Ian Flanders – “Cruising”

Ian Flanders ‘Cruising’ is an intimate and confronting portrait of prostitutes in Sydney’s Kings Cross. 

In the current photographic landscape where the conceptual artist statement is often more interesting than the photograph and the audience is asked to intellectualise the artists intent, the power of the camera is all but lost. Flanders ‘Cruising’ stands outside this trend and uses the camera at its most powerful, the images need no explanation and the portrait they paint of the hidden world of prostitutes in Kings Cross is profoundly moving and sad.

Reminiscent of the work of South African Photographer Roger Ballen, the strength of the imagery comes from Flanders ability to step beyond the role of detached observer. Ian spent 13 months getting to know the girls and earning their trust to allow him to walk into their personal worlds. The resulting work depicts a stark truth that has not been framed from a judgmental viewpoint. Flanders has not glamorised or eroticized his subjects and despite the images of nudity and masturbation ‘Cruising’ is not a show about sex. This is best illustrated by the most confronting and poignant image in the show, that of an anonymous prostitutes groin, her emaciated and scarred genitals exposed, her body vulnerable and damaged.

When ‘Cruising’ was shown as a multimedia presentation as part of Reportage 2010 Flanders came under criticism from some audience members for paying the prostitutes for their time. ‘The agreement was, I would pay for their time, and they would show me the rooms and let me take photos of them and the working environment. I was taking them away from their job while they were working, so I had no issues paying for their time.’ He was also asked whether he ‘ethically wanted to have sex with the girls’. In response Flanders ‘challenge(s) the viewer to find the beauty, and eroticism, then ask themselves that same question’

Whilst ‘Cruising” will undoubtedly have its detractors and Flanders’ intentions will come under scrutiny by some, his work takes the audience to a place where most people fear to tread and the work in ‘Cruising’ is as brave as its subject matter.

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Argentum Digitalis

Blanco Negro, the only dedicated Black & White Commercial Darkroom left in Australia has imported the world’s only Digital Enlarger to Australia, the De Vere 504DS. To mark this important step in photographic reproduction in Australia, Blanco Negro has put together an exhibition of black and white images from some of Australia’s leading photographers, all from digital files and printed on various Silver Gelatin media using the Digital Enlarger.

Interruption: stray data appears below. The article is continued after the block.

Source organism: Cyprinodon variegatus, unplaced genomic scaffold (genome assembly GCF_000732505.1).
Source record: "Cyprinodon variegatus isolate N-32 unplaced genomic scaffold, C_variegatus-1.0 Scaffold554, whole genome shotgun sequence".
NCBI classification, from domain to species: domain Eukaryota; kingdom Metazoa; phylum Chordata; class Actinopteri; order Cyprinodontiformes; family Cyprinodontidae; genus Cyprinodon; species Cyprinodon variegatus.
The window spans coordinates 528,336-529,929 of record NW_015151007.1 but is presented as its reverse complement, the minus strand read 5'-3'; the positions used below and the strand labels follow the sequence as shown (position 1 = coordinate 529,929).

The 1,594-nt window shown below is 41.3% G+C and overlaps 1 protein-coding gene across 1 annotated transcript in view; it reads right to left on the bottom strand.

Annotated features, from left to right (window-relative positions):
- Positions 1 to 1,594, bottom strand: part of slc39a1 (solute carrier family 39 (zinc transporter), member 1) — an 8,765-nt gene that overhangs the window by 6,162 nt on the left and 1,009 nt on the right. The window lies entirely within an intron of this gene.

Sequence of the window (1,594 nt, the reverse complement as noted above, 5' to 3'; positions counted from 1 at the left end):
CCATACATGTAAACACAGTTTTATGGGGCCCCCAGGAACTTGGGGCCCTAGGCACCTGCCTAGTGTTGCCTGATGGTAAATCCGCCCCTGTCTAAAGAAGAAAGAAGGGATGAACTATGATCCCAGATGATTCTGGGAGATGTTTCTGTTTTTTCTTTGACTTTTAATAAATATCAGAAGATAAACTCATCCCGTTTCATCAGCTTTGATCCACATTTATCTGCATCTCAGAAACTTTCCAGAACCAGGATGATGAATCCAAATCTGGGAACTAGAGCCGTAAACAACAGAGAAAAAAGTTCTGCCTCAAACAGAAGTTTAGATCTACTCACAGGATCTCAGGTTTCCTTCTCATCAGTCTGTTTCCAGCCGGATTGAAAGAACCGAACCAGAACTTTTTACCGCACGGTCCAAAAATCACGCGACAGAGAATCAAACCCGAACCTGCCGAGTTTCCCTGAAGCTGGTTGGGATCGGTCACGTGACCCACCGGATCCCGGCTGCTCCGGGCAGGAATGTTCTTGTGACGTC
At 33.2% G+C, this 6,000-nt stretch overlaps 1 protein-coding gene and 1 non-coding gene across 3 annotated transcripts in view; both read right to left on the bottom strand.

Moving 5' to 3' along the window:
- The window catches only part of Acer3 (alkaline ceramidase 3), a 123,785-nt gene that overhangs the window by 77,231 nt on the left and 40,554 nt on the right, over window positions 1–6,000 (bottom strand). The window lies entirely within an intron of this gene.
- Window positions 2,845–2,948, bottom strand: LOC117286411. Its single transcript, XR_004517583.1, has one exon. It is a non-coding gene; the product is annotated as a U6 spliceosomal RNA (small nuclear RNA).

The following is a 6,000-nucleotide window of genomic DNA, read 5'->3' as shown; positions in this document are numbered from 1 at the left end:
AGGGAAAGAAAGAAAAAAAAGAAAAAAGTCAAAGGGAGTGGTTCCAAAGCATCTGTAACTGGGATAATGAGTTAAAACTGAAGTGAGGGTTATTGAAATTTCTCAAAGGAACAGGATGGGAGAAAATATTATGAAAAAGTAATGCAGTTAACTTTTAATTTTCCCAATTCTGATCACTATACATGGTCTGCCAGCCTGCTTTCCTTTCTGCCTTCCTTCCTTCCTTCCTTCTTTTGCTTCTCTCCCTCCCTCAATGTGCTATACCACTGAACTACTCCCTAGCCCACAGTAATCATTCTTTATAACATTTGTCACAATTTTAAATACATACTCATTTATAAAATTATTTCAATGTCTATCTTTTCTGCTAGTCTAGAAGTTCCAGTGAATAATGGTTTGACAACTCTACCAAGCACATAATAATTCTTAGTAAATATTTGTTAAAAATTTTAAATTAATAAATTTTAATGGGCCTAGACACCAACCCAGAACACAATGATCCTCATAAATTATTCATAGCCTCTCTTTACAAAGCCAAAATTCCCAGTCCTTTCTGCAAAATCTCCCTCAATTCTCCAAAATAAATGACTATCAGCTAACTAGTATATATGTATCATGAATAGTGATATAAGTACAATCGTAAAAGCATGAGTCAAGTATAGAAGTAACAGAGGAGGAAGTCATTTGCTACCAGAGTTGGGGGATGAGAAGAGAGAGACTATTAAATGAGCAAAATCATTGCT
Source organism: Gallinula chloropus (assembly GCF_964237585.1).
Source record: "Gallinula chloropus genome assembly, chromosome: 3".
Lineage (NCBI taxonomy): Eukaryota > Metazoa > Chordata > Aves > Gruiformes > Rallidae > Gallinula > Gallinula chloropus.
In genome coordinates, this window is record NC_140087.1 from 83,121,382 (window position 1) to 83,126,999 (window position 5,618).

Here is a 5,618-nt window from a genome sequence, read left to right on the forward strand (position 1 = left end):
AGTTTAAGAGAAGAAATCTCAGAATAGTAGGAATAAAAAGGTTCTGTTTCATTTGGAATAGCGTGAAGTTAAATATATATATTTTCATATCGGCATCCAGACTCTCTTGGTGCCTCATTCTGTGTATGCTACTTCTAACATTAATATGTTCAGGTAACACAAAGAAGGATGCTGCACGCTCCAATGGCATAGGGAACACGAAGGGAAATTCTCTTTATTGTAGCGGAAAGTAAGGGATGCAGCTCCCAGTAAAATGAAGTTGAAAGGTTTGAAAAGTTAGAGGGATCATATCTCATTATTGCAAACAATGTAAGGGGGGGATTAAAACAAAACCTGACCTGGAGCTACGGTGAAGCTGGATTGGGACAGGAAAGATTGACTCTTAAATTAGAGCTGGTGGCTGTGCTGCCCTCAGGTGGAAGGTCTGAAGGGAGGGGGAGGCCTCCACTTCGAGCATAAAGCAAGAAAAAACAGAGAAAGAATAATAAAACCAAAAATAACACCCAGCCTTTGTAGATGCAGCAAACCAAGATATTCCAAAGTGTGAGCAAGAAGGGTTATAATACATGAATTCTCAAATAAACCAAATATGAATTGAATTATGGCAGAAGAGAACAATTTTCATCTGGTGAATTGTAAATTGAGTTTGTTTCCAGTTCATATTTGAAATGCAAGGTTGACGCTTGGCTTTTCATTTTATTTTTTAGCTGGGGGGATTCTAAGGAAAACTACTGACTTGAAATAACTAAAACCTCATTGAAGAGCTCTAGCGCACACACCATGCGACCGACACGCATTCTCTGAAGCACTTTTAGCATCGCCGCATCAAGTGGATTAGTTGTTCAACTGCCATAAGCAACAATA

Exhibiting artists include Robert McFarlane, William Yang, Tim Page, Yellow sperm color Stephen Dupont, David Flanagan, Corrie Ancone, Ben Ali Ong, Phil Quirk, Tobi Wilkinson, Andrew Quilty, Sophie Howarth, Adrian Cook, Andrea Francolini, Michael Prior, Christopher Samuel and Chris Peken.

Printing techniques include traditional bromide papers, colour toning, the “Lith” process and liquid photographic emulsion coated on to watercolour papers.

Why is this so special? Since the digital revolution in the photographic industry the gap between new technology and traditional handcrafted printing has only been widening and we have very rapidly lost most of the darkrooms and practitioners of this time-honoured craft. Darkrooms have all but disappeared from our institutions and with them the skills and historical appreciation of photography’s past. Despite this, Silver Gelatin remains one of the few proven archival photographic methods of reproduction.

The Digital Enlarger is the first new technology to bridge that gap and for the first time offer digital photographers and artists paper stocks, toning techniques, alternative processes and proven archival quality reproduction, once exclusive to the analog user.

Importantly this new technology offers the photographic arts industry a step towards the continued practice, appreciation and preservation of its historical roots in an environment where every other advance has led it further away.

 

 

 

 

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